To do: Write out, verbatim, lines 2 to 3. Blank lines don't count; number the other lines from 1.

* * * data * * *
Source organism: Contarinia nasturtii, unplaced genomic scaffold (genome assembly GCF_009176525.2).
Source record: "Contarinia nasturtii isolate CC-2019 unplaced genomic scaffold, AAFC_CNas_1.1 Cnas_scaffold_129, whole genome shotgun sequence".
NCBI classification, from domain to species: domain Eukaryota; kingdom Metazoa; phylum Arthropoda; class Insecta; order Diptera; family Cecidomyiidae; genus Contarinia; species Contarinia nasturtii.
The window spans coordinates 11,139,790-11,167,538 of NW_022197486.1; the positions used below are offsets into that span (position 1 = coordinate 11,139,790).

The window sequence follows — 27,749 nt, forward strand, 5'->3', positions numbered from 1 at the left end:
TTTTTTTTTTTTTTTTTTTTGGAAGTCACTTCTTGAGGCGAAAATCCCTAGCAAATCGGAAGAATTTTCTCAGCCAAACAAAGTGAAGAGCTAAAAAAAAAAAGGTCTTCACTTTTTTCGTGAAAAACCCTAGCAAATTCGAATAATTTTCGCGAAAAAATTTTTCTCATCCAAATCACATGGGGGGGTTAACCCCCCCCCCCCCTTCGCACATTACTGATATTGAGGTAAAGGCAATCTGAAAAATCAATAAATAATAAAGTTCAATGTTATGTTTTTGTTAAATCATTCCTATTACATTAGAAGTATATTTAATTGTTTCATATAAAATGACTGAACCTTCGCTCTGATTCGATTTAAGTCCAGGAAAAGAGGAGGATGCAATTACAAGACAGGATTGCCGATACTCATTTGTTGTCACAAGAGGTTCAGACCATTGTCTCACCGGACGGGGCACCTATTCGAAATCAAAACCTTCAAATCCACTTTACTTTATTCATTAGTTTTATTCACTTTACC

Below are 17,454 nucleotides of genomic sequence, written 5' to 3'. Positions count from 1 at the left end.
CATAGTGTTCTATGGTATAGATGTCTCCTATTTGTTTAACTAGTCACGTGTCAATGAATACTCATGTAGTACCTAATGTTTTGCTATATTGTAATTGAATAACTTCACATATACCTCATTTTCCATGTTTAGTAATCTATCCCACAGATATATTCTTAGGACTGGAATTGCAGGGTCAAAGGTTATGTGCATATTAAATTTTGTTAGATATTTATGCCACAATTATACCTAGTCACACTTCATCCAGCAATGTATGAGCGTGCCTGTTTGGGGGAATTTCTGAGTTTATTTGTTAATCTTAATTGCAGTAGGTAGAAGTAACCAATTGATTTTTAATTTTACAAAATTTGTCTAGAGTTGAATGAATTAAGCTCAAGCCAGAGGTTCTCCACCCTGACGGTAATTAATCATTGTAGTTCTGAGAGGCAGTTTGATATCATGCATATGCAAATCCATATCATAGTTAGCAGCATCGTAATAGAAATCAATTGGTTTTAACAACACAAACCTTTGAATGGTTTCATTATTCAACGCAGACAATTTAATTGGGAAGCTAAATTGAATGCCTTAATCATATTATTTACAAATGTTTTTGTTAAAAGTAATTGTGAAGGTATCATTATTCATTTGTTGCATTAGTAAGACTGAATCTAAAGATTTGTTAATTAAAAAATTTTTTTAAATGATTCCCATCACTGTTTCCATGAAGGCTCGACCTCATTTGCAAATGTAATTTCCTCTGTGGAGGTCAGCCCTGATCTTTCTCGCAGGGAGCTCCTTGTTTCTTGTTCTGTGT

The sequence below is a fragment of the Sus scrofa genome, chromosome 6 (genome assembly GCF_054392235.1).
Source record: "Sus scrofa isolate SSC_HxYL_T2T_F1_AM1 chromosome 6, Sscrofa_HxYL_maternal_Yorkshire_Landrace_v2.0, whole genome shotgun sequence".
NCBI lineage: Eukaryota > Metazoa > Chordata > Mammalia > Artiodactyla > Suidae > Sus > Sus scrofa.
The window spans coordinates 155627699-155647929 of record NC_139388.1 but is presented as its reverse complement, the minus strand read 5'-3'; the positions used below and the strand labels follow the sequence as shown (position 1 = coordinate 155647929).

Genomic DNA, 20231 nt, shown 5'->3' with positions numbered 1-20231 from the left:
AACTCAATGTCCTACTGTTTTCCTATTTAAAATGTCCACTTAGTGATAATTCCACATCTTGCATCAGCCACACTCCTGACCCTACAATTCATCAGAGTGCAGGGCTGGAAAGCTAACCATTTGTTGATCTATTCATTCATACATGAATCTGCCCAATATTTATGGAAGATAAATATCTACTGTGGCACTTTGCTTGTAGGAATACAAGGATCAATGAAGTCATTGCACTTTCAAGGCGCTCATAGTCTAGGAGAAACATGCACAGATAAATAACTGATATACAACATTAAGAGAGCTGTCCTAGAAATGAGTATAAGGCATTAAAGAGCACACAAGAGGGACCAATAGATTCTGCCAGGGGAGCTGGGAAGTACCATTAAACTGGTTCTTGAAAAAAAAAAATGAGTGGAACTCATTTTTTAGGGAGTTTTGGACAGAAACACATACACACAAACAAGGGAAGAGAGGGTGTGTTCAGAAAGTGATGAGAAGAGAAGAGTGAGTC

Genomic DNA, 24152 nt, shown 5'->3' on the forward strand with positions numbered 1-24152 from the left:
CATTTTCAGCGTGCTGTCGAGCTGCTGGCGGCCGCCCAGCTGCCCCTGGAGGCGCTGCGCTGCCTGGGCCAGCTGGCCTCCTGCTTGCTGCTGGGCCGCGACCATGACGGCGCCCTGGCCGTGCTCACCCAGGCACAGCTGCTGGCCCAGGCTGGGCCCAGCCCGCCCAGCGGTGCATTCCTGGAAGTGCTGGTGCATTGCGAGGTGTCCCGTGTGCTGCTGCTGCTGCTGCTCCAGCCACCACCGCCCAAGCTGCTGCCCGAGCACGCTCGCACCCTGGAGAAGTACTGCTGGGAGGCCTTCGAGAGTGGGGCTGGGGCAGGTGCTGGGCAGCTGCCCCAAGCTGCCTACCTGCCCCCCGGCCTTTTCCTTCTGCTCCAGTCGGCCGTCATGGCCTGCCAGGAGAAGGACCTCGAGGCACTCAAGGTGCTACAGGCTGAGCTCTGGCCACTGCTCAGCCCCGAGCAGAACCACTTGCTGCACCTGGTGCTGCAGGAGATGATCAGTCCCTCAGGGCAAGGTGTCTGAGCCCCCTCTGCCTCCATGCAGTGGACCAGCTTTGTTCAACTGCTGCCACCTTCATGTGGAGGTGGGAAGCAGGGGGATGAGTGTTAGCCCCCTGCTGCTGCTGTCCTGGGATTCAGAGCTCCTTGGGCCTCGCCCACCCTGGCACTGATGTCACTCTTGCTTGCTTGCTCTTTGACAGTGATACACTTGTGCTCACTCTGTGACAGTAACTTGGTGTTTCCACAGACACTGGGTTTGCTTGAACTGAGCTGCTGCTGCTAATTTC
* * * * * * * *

Source record: "Contarinia nasturtii isolate CC-2019 unplaced genomic scaffold, AAFC_CNas_1.1 Cnas_scaffold_129, whole genome shotgun sequence".
NCBI classification, from domain to species: domain Eukaryota; kingdom Metazoa; phylum Arthropoda; class Insecta; order Diptera; family Cecidomyiidae; genus Contarinia; species Contarinia nasturtii.